British Artist Daniel Van Der Noon and Kenyan-born musician Kevin Gichuhi Jensen. 
Daniel, Roskilde West: “We’re obviously loving this. Brexit sucks, but we’re here to party.”
Harry Simpson
Photo: Allan Mutuku-Kortbæk
British/Kenyan student, Harry Simpson, Roskilde West,
“This is my fourth Roskilde Festival and I’m really looking forward to it. I’m camping in the workers’ area for a change and it’s very chilled there!”
Robin Houselstein
Photo: Allan Mutuku-Kortbæk
French rapper and student, Robin Houselstein, Roskilde East.
“It’s my first time here and the scale of it all is mind-blowing. I’m camping with a bunch of friends from Roskilde University in camping area P and we’re having a blast!”

Click map for larger version
Popular camping areas at Roskilde
Camping areas at Roskilde differ in size, scale and nature, depending on where on the map one camps. Some of the most popular areas include:
Roskilde West: Camping Areas C and E
Home to the skate park, basketball courts, beach volleyball courts and beach soccer pitches, West contains some of the largest portable sound systems at the festival. It also contains the warm up music scenes Rising and Street City so one’s eardrums are on a 24-hour shift.
In an effort to shine West up this year, Roskilde Festival has created the Clean Out Loud initiative, which gave residents the chance to book an early camping spot in return for a commitment to leaving the area clean at the end of the festival. The goal this year, according to Roskilde Festival is “to leave the entire section E area clean.”
Mid-Roskilde: Camping Areas G, H and L
Located close to the entrance of the main festival area, this camping section tends to be rather uninspiring and is usually occupied by some of the festival’s younger contingent. Camping areas here are a stone-throw away from the ‘Countdown City’ stage.
Roskilde East:  Camping Areas J, K and P
Roskilde East is also popular amongst younger festival-goers and on sunny days, it is the place to be if one fancies a dip in the swimming lake or a relaxing nap along its beach. Located around a small lake where one can fish, J is a silent area where sound systems are prohibited and an emphasis is placed on keeping things clean.

 

8 key questions ahead of this year’s Roskilde Festival

Original article written for The Local, available here.

As some 130,000 fans prepare to descend on the festival grounds for eight days of music and merry mayhem, we take a look at some of the things we’ll be keep a close eye on during this year’s festival.
1. What will the weather be like?
Look at those blue skies! Will we get them this year as well? Photo: Per Lange
Look at those blue skies! Will we get them this year as well? Photo: Per Lange
Let’s start with the obvious: the perennial weather question that everyone asks themselves ahead of the festival. Festival-goers are particularly keen to hear the forecast for this year’s festival, given as Roskilde comes after a week that has provided both glorious sunshine and ravaging thunderstorms. Which of those will continue through next week? Well, at the time of writing the Danish Meteorology Institute (DMI) was predicting a cloudy albeit mostly dry week ahead, with the exception of Wednesday. However, as always, the unpredictable Danish weather will be certainly a force to be reckoned with.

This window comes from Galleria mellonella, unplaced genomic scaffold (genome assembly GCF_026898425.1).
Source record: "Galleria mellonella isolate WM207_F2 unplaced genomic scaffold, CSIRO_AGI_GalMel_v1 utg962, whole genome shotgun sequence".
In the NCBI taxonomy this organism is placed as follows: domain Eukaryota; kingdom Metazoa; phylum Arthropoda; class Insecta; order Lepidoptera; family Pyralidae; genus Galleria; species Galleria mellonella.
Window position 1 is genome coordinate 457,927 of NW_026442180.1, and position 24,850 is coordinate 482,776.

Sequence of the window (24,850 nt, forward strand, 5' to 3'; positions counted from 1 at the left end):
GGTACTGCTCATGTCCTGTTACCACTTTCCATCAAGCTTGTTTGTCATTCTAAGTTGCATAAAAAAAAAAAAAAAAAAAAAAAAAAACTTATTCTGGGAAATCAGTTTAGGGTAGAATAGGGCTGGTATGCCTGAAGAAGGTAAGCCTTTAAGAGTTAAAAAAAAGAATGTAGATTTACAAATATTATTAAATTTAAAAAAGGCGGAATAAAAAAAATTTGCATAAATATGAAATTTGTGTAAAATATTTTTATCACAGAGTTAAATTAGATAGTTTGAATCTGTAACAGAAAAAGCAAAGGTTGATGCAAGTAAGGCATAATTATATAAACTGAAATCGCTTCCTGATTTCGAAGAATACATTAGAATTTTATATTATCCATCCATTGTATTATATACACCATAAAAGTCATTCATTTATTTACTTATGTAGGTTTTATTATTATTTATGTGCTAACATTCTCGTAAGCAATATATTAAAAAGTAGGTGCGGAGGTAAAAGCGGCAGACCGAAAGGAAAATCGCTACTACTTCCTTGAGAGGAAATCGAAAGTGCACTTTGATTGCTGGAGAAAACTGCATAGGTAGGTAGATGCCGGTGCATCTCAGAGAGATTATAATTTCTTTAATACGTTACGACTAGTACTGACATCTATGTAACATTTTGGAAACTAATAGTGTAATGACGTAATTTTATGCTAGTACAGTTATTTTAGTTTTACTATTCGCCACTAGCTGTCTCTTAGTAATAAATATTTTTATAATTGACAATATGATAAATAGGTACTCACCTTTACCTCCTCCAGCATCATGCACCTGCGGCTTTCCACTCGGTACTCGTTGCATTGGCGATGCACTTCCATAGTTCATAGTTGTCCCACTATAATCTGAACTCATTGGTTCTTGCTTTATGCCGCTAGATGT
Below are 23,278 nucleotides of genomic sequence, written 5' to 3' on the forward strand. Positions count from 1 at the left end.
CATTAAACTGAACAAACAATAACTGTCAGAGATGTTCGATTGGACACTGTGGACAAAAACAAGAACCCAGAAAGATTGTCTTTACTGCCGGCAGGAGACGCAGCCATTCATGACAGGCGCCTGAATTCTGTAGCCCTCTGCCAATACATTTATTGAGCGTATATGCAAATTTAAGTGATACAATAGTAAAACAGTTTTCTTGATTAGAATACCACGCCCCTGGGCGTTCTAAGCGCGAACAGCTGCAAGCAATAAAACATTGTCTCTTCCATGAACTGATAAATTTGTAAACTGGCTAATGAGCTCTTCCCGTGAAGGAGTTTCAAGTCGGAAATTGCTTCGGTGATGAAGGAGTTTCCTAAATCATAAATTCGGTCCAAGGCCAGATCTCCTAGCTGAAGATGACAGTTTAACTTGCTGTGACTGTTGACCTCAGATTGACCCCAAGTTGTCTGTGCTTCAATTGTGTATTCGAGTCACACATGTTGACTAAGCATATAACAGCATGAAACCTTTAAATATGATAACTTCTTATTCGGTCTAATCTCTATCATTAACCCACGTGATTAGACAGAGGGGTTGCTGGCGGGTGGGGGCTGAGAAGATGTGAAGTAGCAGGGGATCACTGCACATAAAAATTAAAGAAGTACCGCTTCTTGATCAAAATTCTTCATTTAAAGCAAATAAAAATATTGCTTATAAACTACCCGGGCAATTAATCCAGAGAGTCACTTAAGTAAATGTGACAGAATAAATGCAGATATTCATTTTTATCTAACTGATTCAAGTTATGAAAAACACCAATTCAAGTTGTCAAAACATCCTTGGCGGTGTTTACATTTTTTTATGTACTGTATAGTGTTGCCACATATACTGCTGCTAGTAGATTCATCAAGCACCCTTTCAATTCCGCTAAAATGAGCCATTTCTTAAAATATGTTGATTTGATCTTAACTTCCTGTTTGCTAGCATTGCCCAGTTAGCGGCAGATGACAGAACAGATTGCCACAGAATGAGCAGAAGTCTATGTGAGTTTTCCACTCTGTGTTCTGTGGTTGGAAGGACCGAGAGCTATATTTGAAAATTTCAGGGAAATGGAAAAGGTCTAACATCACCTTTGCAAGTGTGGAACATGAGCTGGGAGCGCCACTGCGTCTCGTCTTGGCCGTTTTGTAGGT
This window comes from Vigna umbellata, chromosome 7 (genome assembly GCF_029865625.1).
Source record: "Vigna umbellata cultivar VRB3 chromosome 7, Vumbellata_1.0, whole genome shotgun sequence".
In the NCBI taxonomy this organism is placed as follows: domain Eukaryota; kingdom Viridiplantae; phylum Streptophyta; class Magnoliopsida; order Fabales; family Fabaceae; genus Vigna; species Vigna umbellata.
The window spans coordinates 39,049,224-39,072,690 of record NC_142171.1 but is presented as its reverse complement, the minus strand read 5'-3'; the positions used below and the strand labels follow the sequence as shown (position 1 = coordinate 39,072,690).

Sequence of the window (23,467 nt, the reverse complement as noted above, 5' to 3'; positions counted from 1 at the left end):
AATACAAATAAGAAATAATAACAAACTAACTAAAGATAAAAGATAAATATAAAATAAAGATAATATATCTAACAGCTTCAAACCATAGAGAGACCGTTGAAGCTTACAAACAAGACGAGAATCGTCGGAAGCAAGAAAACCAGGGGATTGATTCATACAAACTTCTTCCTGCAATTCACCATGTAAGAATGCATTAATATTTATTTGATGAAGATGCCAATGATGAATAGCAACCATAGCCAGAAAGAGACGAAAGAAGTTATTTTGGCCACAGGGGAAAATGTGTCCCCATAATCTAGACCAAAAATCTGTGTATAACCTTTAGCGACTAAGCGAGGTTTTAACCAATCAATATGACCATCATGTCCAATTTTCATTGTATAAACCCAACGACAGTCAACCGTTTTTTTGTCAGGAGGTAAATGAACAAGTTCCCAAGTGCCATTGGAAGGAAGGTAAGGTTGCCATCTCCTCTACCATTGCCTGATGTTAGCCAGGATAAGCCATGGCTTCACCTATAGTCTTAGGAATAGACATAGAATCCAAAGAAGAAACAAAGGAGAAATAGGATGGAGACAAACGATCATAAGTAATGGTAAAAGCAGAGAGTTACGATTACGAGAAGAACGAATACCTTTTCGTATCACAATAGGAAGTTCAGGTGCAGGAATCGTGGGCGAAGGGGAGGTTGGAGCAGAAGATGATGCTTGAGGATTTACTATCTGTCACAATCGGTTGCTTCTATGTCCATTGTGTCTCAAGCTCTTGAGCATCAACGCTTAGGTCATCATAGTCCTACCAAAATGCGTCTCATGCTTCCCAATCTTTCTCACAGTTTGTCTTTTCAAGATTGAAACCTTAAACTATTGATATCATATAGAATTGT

2. Will the music lineup please or disappoint?
Wiz Khalifa is one of several big hip-hop names at this year's festival. PR photo
Wiz Khalifa is one of several big hip-hop names at this year’s festival. PR photo
Roskilde sold out in good time this year, indicating early signs of impending success. Its music lineup this year features quite a few major hip-hop acts, such as Wiz Khalifa, Action Bronson, House of Pain and Vince Staples. This is a lineup that is inclined more towards an urban sensibility than it is anchored in the rock and metal heritage that has come to define Roskilde over the years.
Still though, there is also plenty on offer for the headbangers, from heavyweights Slayer to Nordic upstarts Kvelertak, and there are acts like Neil Young that should be able to assemble the diverse masses in front of Orange Stage. Will this year’s lineup pay dividends for the organisers?
3. Will the Red Hot Chili Peppers redeem themselves?
RHCP need to redeem themselves in the eyes of Roskilde fans. PR photo
RHCP need to redeem themselves in the eyes of Roskilde fans. PR photo
The last time the Peppers graced the Orange Stage, they bombed abysmally. Their 2007 performance was so roundly slammed by audience members and critics alike, that it was all anyone talked about when they were added to this year’s bill. Will they be able to silence their critics?
4. How will the political message behind the Orange Stage’s opening act go down?
The Syrian National Orchestra and Damon Albarn. Photo: Mark Allen
The Syrian National Orchestra and Damon Albarn. Photo: Mark Allen